The Differences Between Cremation and Burial


If you’ve ever taken a moment to consider whether you’d like to be cremated or buried after you die, you’ve probably weighed the differences between these options. Depending on your culture or personal beliefs, you may not have had to give this much thought at all! Although both cremation and burial are age-old traditions and will most often include some type of ceremony, their differences vary in just about every way– even down to cost. Whether you’re pre-planning for your own funeral or are responsible for someone else’s, learning about the major differences between cremation and burial can help you make the best decisions and plan the most meaningful service for yourself or for your loved one.


The main difference between cremation and burial is, of course, the handling of the body. In cremation, bodies are incinerated so that ashes are the only remains. With burial, the body is buried underground in a casket or above ground in a mausoleum. Cremated remains can also be buried, scattered, or entombed in a columbarium.


In terms of flexibility and timing, cremation and burial offer largely different options surrounding the funeral service itself. When a person chooses to be buried, he or she must be buried rather quickly after passing (within two weeks). The ceremony must also usually happen before the deceased is laid to rest. With cremation, a service can occur at any reasonable point around the time of death. This often makes it easier to schedule travel for long-distance friends and relatives.


The options for disposition (or the manner in which bodily remains are handled) between cremation and burial are also very different. When someone chooses to be buried, their body’s final resting place will either be in a dedicated burial plot or in a mausoleum. With cremation, the loved ones of the deceased can hold onto their remains indefinitely, or they can be scattered on privately owned land or in places where it is legally allowed to do so (click here to read about where cremated remains can and cannot be scattered). Cremated remains can also be buried in many cemeteries. Some cemeteries even have urn gardens or columbariums where cremated remains can be safely memorialized.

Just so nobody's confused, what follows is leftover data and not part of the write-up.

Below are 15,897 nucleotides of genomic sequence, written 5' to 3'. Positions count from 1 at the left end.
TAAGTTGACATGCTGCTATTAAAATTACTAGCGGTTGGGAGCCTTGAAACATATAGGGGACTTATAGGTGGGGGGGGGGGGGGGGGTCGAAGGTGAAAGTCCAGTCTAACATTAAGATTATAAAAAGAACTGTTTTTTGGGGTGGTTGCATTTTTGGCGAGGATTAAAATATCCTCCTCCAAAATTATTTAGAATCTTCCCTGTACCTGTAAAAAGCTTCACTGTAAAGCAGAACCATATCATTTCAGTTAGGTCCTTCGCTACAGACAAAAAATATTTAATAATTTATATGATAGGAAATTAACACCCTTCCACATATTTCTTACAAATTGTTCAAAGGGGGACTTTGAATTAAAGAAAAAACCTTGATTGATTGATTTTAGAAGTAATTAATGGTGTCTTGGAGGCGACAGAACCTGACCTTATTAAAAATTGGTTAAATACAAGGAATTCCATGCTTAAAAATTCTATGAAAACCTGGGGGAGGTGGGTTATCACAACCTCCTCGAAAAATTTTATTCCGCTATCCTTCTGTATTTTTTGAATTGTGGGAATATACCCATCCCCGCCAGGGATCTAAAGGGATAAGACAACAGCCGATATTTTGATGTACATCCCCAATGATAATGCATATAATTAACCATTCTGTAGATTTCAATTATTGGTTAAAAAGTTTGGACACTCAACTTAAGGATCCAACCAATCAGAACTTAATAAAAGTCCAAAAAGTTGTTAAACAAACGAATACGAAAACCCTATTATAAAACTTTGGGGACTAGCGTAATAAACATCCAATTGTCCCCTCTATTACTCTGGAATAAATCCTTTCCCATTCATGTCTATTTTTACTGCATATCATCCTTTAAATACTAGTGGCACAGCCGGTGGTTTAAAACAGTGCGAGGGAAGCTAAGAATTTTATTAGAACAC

There have been questions about whether or not cremation has a negative impact on the grieving process. Some believe that having a permanent place where you can pay your respects to the deceased is very comforting, and others believe the opposite. Regardless of the location, the processes of grief and remembrance are unique to each of the bereaved, and loved ones can grieve wherever they feel most at peace with doing so.


For many people, cost is the leading factor when it comes to decision-making about funeral arrangements. Pricing varies greatly from state to state, and certain accommodations and customizations have an impact on the final cost of each service. However, According to the National Funeral Directors Association (NFDA), the median cost for a burial (not including a monument or marker costs, flowers or an obituary, or the cost of a burial vault) in 2017 was $7,360. With the same exclusions, the median cost for a cremation was $6,260. Additional personalizations will of course have an impact on the final cost, and pricing may be different in your state.


Whichever you choose for yourself or help to plan for your loved one, the decision between cremation and burial is a deeply personal one that should be considered with great thought. Customs, cultures, and personal beliefs all play an important role in the decision and will help you to weigh your options. Friends, family, and even funeral directors can help you make the right choice for you.

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